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Schonberger, R. J. 2003. How lean/TQ helps deter cooking the books. Journal of Cost Management (May/June): 5-14.

Summary by Hsin-Yi Chen
Master of Accountancy Program
University of South Florida, Fall 2004

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The purpose of this article is to provide a better understanding of the significance of the lean/TQ (total quality) movement, and how it can overcome the drawbacks associated with conventional performance management. The investigators of the Tyger case found (under the complicity of its auditor and legal-counsel), that its executives had been cooking its books for years unknowingly, a conclusion on the conventional performance management: No one knew–except the senior-most few. The author has given a reason why it is possible to be in this situation – no one knows. This could happen because managers under conventional performance management rely heavily on the misleading aggregated and averaged numbers related to its internal performance measures.

Actually, this problem can be solved by simply having the internal metrics revealing the truth such as late completions, rising scrap, rework, and stockouts of popular items. However, only lean/TQ management has a set of applicable and useful metrics to provide more relevant information about the operation. Basically, lean focuses on eliminating waste and accelerating responses from supply chains through the entire company and forward to the customer. Quality control has become total quality in all corners of the enterprise. Thus lean and TQ are complementary because both are needed to identify customer sensitive internal performance measurements.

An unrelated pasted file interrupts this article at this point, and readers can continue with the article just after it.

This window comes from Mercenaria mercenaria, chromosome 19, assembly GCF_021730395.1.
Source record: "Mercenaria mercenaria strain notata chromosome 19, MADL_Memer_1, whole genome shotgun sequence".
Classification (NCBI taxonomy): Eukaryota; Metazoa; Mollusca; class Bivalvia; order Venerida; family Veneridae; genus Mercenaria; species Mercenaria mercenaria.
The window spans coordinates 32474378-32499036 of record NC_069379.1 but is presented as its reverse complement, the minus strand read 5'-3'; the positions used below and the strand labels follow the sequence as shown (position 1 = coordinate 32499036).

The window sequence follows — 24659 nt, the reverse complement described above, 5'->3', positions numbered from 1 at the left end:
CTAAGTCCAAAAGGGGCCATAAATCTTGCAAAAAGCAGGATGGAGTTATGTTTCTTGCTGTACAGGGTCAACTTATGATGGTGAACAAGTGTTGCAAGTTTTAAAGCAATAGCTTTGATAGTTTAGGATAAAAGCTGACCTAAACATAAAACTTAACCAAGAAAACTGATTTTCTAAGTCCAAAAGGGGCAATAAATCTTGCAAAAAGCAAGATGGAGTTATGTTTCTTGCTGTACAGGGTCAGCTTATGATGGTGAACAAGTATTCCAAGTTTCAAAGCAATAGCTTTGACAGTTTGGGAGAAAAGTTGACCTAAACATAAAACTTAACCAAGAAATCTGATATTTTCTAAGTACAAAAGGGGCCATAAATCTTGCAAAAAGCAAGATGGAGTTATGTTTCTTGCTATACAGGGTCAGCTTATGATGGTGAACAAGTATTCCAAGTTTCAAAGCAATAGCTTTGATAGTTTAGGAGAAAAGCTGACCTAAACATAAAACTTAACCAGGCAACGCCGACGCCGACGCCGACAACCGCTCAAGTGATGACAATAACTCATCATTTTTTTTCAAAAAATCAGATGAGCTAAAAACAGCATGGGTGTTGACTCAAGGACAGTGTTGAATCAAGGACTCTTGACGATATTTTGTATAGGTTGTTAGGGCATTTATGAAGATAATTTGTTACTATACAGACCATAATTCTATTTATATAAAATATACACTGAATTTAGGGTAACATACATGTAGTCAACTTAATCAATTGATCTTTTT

Throughout the rest of the article, Schonberger points out the advantages of implementing lean/TQ management by comparing the different implications of metrics for both lean/TQ management and conventional performance management.

Lean Metrics and Their Opposites

The major goal of lean metrics is to allow the firm to be more flexible, dependable, and have a higher quality response in all processes. These measures are customer orientated. The traditional measures are output oriented rather than oriented towards the customer. Thus, when a company is using the traditional measures, it would tend to loose its market share to its competitors using lean/TQ metrics.

Lean and Batch

Quality only thrives in a lean environment because of the delay-free concept. On the other hand, the batch environment allows defectives to be accumulated because goods or services are in the waiting queues for batches. The main difference between lean/TQ metrics and batch metrics is the relevance of information provided. Lean/TQ metrics are filled with relevant process detail, and sensitive to customer demand, thus the lean/TQ approach can show the real strengths and weaknesses of the organization. However, batch metrics are remote from processes and vague as to causes because of the aggregations of data; thus the batch approach hides the strengths and weaknesses of the organization.

The adaptation of Exhibit 1 below provides a list of lean/TQ concepts and metrics. It is obvious that the metrics are the direct effect of the application of the concepts. A general designation is first-order metrics – meaning just removed from the basics of business such as designing, producing, and selling something.